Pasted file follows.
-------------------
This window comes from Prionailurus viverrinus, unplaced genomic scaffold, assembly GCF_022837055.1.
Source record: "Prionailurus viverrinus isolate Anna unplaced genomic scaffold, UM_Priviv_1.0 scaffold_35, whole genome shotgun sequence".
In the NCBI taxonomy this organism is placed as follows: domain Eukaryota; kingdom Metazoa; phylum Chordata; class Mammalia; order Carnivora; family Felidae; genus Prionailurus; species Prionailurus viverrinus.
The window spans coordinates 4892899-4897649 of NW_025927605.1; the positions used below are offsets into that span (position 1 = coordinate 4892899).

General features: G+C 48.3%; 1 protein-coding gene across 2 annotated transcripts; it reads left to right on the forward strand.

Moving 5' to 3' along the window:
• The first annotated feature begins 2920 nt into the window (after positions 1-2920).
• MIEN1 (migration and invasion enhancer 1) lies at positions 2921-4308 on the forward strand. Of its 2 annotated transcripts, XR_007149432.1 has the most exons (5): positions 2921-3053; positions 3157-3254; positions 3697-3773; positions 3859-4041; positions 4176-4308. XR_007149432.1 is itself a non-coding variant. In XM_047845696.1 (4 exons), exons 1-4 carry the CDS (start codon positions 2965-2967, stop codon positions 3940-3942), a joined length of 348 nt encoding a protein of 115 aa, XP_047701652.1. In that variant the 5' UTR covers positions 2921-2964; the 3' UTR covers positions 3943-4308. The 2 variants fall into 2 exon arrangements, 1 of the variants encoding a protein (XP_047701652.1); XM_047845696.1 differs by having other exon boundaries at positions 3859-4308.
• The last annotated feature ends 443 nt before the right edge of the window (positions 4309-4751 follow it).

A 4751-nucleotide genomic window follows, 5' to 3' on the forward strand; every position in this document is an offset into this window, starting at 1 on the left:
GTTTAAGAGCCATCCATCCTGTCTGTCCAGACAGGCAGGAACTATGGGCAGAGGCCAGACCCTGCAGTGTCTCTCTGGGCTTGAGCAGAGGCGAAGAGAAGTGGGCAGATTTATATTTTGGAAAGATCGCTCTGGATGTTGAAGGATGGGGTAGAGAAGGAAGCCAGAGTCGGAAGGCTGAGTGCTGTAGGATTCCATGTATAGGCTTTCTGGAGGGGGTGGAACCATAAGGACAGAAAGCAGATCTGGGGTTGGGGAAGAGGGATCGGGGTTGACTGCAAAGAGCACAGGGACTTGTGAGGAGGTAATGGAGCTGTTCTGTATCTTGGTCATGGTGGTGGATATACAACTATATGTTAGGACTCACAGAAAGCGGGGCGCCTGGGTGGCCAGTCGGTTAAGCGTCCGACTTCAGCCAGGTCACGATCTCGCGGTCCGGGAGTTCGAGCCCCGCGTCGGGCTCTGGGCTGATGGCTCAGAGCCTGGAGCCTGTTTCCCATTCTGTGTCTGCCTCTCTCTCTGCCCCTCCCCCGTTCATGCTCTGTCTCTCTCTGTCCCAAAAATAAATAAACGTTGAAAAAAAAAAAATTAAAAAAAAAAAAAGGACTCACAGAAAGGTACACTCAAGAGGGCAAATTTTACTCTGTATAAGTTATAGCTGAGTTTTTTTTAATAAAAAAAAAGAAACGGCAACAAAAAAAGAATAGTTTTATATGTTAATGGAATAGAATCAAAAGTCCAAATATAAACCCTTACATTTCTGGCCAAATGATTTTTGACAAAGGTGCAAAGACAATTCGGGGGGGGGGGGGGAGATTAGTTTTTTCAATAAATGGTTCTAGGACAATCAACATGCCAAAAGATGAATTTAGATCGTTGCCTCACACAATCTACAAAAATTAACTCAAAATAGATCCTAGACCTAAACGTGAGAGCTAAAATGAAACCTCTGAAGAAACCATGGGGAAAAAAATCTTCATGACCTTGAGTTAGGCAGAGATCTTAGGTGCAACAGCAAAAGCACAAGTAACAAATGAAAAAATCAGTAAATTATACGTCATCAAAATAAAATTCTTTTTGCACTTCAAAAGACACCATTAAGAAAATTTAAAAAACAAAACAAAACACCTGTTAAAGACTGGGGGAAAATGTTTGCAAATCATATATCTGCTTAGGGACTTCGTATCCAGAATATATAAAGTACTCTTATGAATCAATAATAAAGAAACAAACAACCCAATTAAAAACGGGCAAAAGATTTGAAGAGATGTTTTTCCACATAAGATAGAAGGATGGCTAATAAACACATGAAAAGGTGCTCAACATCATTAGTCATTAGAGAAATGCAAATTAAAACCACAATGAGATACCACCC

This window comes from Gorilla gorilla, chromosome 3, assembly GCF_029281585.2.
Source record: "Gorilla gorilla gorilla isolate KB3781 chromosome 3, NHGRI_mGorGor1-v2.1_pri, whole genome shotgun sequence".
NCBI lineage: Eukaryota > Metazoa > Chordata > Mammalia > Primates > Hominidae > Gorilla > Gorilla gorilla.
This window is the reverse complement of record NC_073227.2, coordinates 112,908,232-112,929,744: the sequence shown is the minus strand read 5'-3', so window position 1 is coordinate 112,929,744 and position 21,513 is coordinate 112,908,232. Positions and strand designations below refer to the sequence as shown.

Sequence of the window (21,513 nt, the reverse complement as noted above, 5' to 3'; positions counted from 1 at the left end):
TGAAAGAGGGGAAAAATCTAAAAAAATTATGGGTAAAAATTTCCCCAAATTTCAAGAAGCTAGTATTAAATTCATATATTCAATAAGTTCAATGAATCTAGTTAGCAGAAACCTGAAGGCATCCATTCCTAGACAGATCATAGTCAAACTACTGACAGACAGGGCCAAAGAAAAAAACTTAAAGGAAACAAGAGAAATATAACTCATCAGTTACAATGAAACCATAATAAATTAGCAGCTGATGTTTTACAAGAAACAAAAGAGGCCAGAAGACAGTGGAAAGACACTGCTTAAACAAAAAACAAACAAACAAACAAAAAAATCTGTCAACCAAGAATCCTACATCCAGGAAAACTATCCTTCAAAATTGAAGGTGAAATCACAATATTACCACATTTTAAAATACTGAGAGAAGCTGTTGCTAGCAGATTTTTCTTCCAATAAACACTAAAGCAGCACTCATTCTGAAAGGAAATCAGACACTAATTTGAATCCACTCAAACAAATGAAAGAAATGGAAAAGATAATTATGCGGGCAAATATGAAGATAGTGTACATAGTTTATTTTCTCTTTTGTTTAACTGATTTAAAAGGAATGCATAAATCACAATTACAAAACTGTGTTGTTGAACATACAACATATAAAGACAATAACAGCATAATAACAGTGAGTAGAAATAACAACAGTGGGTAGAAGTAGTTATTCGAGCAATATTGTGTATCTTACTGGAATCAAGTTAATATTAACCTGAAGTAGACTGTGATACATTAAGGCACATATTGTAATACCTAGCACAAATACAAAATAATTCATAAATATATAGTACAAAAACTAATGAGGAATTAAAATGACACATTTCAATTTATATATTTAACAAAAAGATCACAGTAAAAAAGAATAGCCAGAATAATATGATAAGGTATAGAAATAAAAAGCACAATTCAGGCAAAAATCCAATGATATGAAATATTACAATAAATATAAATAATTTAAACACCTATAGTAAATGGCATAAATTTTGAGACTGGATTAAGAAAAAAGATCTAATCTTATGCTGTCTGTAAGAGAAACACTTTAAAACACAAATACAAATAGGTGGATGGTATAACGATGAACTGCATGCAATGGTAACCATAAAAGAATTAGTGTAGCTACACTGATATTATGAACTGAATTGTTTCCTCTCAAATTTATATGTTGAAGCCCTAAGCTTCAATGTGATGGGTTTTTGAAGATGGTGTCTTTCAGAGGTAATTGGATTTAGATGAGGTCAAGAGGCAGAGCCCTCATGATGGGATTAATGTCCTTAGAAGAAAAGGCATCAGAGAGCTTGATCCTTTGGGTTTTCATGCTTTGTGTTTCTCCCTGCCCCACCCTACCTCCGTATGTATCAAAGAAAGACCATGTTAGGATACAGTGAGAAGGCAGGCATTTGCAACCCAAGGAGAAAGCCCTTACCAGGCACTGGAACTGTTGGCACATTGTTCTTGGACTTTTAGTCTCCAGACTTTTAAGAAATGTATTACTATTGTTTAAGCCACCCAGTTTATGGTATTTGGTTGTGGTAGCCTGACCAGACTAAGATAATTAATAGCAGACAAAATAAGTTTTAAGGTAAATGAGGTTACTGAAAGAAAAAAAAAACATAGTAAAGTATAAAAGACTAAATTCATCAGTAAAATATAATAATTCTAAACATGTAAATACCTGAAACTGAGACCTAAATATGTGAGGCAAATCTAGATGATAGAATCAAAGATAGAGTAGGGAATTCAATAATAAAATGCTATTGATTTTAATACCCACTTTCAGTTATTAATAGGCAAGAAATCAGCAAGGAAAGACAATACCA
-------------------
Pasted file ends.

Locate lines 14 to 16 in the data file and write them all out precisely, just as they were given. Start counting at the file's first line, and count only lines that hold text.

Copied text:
NCBI lineage: Eukaryota > Metazoa > Chordata > Mammalia > Primates > Hominidae > Gorilla > Gorilla gorilla.
This window is the reverse complement of record NC_073227.2, coordinates 112,908,232-112,929,744: the sequence shown is the minus strand read 5'-3', so window position 1 is coordinate 112,929,744 and position 21,513 is coordinate 112,908,232. Positions and strand designations below refer to the sequence as shown.

Sequence of the window (21,513 nt, the reverse complement as noted above, 5' to 3'; positions counted from 1 at the left end):